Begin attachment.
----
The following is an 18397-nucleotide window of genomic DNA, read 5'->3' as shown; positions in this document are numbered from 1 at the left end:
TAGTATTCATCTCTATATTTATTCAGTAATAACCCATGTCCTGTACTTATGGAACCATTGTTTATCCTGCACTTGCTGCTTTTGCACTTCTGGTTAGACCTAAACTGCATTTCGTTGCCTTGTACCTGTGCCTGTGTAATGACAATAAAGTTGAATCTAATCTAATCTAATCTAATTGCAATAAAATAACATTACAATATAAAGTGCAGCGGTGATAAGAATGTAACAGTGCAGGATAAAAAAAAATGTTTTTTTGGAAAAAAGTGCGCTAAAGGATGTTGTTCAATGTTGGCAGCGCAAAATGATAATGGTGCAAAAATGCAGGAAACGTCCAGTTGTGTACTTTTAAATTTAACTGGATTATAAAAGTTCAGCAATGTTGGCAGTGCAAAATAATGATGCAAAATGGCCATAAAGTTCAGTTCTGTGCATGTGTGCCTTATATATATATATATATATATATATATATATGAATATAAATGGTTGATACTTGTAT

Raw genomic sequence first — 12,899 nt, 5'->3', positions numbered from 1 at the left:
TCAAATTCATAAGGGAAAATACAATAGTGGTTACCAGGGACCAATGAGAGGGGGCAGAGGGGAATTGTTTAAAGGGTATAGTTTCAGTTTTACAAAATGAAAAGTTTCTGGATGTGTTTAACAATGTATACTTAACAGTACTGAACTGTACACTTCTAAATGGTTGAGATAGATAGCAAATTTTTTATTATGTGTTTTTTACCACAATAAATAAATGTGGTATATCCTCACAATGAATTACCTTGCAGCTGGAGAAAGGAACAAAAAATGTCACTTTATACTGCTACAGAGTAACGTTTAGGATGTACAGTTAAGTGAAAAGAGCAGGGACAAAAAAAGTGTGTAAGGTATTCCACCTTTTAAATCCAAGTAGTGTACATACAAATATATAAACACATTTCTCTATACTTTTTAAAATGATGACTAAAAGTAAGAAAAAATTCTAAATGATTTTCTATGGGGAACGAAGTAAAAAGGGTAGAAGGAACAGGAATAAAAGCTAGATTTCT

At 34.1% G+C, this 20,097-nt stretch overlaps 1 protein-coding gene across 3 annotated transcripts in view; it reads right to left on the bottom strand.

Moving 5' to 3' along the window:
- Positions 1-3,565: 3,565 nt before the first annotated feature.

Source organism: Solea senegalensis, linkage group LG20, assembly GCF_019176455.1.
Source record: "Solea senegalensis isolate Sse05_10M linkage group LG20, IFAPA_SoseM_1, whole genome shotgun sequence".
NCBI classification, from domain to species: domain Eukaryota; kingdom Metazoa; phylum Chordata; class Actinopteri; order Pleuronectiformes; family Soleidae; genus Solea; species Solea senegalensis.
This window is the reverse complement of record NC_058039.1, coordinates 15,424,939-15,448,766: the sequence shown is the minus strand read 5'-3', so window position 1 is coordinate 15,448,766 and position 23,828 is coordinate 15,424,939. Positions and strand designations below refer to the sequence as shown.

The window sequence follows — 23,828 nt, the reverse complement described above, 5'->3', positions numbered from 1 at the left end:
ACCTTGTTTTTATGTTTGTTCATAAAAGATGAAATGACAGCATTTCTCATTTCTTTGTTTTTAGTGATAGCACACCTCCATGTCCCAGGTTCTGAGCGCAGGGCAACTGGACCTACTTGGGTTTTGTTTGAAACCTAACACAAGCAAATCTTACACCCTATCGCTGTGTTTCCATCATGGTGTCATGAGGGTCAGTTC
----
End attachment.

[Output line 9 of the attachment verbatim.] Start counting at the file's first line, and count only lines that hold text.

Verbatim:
Source record: "Solea senegalensis isolate Sse05_10M linkage group LG20, IFAPA_SoseM_1, whole genome shotgun sequence".